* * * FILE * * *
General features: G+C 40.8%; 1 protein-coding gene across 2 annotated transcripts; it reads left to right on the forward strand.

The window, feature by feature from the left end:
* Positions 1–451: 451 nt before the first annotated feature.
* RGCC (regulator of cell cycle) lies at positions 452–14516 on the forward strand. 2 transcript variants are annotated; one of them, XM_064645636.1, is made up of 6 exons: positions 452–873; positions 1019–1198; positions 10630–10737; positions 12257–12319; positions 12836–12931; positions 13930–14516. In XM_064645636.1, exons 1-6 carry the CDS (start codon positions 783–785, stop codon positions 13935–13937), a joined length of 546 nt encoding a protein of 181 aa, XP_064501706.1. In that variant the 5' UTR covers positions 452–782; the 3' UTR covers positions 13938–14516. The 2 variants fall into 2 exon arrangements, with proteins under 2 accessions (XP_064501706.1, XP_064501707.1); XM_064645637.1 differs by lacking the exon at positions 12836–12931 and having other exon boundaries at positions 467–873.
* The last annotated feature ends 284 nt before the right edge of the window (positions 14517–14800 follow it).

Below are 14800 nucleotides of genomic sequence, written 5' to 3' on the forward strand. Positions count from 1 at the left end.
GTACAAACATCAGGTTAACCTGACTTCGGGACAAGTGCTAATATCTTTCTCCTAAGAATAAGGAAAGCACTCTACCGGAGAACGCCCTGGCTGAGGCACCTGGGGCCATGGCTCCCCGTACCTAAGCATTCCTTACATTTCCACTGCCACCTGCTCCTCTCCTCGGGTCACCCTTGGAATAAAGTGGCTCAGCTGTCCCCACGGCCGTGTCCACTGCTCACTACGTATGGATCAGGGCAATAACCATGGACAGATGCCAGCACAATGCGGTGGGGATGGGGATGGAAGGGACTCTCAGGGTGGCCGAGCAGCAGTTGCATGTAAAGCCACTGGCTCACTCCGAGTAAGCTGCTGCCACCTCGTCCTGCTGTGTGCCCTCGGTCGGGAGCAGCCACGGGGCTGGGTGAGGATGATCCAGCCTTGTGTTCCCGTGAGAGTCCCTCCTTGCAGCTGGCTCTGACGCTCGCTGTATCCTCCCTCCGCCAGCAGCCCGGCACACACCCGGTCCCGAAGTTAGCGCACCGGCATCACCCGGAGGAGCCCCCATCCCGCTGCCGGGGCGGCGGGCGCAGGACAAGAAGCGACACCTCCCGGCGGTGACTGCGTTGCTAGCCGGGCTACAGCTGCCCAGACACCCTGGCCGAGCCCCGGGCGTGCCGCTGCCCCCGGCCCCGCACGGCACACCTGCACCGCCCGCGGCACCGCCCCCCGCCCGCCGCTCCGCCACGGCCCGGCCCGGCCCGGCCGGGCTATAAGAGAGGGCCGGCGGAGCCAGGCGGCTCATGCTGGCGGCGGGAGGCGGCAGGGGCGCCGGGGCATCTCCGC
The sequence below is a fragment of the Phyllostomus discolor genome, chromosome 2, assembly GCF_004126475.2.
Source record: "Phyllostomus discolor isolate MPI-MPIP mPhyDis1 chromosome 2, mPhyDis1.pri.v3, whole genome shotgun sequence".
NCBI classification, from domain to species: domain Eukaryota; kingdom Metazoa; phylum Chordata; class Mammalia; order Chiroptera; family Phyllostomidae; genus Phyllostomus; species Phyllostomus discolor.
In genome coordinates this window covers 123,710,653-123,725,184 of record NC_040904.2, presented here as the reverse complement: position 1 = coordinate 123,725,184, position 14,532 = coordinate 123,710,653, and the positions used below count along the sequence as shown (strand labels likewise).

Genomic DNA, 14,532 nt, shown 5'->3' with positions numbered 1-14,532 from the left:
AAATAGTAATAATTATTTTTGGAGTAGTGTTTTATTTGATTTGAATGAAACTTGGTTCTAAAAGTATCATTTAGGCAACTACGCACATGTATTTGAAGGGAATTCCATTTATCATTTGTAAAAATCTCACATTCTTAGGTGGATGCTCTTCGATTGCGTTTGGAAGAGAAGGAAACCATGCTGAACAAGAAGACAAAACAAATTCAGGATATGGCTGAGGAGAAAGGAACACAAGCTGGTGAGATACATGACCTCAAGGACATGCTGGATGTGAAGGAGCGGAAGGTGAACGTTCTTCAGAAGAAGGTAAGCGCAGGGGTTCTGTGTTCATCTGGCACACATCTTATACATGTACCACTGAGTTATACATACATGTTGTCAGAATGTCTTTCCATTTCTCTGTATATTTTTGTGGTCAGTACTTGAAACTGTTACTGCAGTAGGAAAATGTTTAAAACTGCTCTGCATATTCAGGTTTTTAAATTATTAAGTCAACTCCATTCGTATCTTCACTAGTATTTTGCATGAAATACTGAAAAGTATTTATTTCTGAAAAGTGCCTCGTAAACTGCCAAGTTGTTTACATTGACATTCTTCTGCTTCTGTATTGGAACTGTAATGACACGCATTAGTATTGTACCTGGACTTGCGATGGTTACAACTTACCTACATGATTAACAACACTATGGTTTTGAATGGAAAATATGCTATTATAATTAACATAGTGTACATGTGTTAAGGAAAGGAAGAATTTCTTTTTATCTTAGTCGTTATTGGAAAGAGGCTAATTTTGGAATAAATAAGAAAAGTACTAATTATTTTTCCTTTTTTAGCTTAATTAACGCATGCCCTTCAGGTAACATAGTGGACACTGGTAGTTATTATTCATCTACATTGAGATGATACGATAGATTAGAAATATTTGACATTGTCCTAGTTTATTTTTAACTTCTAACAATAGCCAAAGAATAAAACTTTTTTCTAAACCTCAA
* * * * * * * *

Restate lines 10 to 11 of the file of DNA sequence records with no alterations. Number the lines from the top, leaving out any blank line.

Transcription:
NCBI classification, from domain to species: domain Eukaryota; kingdom Metazoa; phylum Chordata; class Mammalia; order Chiroptera; family Phyllostomidae; genus Phyllostomus; species Phyllostomus discolor.
In genome coordinates this window covers 123,710,653-123,725,184 of record NC_040904.2, presented here as the reverse complement: position 1 = coordinate 123,725,184, position 14,532 = coordinate 123,710,653, and the positions used below count along the sequence as shown (strand labels likewise).